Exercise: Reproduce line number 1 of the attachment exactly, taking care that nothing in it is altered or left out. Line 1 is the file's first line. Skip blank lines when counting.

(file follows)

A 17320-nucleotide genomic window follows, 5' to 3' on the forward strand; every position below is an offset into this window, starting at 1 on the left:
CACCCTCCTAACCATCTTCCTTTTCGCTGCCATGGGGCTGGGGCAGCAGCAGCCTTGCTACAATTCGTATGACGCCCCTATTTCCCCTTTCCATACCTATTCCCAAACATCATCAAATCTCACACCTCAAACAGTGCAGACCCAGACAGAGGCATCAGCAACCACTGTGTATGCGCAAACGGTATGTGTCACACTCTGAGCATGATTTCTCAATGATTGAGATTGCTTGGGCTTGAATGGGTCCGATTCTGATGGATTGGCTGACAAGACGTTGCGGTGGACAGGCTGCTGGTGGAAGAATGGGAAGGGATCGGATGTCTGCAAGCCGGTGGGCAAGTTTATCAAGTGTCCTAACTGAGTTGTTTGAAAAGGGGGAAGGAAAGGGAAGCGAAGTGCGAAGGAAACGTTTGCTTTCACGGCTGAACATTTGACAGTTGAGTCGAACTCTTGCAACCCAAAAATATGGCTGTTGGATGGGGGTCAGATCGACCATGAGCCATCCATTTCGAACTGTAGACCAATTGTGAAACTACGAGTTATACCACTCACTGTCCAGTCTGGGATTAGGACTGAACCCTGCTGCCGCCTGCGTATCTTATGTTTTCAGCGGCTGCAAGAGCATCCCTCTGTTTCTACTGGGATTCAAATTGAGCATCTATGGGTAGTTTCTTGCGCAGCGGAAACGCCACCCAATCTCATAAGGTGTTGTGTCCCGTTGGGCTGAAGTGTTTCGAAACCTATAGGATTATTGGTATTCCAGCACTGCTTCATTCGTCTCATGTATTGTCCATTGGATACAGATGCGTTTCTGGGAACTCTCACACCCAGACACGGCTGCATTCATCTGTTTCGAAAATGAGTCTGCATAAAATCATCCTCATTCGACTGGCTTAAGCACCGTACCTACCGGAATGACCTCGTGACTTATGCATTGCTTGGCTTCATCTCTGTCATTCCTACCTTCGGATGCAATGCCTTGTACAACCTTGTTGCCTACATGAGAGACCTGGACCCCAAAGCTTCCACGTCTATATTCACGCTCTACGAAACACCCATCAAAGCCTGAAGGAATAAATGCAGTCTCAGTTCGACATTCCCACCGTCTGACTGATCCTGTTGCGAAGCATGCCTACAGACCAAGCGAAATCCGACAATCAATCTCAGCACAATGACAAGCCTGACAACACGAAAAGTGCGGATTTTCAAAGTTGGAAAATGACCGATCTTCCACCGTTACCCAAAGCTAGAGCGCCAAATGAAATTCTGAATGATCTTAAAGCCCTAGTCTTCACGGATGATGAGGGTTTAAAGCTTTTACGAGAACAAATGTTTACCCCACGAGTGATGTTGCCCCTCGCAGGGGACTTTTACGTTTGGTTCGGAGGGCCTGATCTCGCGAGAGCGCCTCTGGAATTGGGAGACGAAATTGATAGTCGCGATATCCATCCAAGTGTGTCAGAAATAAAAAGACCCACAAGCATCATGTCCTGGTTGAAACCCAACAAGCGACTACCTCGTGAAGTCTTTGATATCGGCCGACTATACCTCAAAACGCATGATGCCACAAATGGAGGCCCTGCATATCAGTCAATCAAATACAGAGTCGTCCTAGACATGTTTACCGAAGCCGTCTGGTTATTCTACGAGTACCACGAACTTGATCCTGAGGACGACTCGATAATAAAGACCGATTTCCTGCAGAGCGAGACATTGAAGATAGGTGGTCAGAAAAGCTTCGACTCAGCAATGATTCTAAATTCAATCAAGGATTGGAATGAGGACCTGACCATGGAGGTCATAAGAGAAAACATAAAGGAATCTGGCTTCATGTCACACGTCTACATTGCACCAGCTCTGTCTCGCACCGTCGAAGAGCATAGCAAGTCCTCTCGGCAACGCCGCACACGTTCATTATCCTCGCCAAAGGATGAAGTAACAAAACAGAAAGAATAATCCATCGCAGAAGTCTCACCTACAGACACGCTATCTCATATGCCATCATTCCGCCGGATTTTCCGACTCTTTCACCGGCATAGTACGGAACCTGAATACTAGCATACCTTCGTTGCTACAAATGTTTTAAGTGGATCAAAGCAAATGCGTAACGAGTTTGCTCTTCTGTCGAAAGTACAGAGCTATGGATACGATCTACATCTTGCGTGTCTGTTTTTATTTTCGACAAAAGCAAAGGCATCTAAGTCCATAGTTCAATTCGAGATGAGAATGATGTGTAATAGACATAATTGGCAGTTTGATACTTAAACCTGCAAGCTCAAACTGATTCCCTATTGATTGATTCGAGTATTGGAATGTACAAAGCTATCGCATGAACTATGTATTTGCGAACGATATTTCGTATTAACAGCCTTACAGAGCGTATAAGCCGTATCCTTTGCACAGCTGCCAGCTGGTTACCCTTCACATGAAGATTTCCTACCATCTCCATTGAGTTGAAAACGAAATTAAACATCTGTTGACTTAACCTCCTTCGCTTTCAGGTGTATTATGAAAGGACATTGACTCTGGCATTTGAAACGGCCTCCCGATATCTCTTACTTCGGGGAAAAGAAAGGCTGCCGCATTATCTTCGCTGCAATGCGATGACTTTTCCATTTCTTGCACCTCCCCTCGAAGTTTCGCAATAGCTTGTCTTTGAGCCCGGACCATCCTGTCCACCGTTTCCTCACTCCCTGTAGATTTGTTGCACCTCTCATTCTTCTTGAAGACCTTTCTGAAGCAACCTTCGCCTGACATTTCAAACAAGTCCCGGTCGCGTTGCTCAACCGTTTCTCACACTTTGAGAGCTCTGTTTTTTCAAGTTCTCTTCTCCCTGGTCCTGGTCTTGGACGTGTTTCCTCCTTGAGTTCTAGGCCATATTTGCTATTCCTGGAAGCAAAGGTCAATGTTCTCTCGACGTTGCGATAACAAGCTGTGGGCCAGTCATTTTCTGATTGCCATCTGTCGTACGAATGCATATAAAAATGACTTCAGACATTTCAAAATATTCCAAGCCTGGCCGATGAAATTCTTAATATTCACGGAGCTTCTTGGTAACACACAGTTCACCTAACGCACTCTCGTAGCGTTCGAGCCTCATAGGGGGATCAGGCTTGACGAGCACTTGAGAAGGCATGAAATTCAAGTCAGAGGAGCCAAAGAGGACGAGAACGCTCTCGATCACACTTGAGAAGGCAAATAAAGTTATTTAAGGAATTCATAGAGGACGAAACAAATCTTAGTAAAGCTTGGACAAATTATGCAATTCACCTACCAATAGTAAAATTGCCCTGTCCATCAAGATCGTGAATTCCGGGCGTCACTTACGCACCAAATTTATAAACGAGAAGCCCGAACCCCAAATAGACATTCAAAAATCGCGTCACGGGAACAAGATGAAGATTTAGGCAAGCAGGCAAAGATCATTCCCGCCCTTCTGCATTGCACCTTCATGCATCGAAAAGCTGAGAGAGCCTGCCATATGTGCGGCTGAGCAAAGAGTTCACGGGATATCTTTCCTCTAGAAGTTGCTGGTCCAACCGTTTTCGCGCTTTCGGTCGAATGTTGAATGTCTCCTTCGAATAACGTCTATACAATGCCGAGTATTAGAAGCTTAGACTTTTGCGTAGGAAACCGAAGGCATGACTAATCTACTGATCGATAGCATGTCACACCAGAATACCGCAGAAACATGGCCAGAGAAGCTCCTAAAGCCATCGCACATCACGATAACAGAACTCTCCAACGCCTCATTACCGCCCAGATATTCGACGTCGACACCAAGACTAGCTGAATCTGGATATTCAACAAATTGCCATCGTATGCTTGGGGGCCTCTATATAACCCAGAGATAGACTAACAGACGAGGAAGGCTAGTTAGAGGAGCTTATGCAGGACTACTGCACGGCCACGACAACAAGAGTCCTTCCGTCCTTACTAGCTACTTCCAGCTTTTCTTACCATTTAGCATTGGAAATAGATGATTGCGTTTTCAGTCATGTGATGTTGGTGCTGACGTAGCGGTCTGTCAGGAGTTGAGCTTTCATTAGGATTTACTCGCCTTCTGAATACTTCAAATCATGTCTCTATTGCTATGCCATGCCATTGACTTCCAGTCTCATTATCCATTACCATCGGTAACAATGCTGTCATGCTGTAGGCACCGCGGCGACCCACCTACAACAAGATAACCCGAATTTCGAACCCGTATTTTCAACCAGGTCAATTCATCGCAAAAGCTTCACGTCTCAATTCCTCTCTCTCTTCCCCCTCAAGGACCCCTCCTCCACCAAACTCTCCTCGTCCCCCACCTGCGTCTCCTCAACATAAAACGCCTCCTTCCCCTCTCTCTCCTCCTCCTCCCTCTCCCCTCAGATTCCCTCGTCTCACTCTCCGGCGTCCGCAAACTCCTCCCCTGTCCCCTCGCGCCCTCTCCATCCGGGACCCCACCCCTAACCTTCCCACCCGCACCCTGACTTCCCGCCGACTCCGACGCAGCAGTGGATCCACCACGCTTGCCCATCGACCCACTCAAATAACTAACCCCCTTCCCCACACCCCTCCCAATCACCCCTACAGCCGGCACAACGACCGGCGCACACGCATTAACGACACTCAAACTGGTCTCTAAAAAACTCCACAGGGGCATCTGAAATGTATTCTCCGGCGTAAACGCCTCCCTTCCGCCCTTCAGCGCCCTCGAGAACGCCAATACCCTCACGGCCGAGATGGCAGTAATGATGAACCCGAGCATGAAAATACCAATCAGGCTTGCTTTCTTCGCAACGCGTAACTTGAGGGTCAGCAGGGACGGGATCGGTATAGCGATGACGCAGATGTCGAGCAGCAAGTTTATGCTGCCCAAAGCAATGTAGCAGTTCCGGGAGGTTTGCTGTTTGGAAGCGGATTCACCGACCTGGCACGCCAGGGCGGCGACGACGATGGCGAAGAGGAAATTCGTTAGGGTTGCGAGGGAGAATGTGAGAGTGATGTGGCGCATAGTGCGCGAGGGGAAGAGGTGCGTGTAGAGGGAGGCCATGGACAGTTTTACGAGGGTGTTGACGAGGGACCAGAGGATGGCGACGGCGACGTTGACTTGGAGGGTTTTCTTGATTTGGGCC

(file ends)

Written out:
A 17320-nucleotide genomic window follows, 5' to 3' on the forward strand; every position below is an offset into this window, starting at 1 on the left: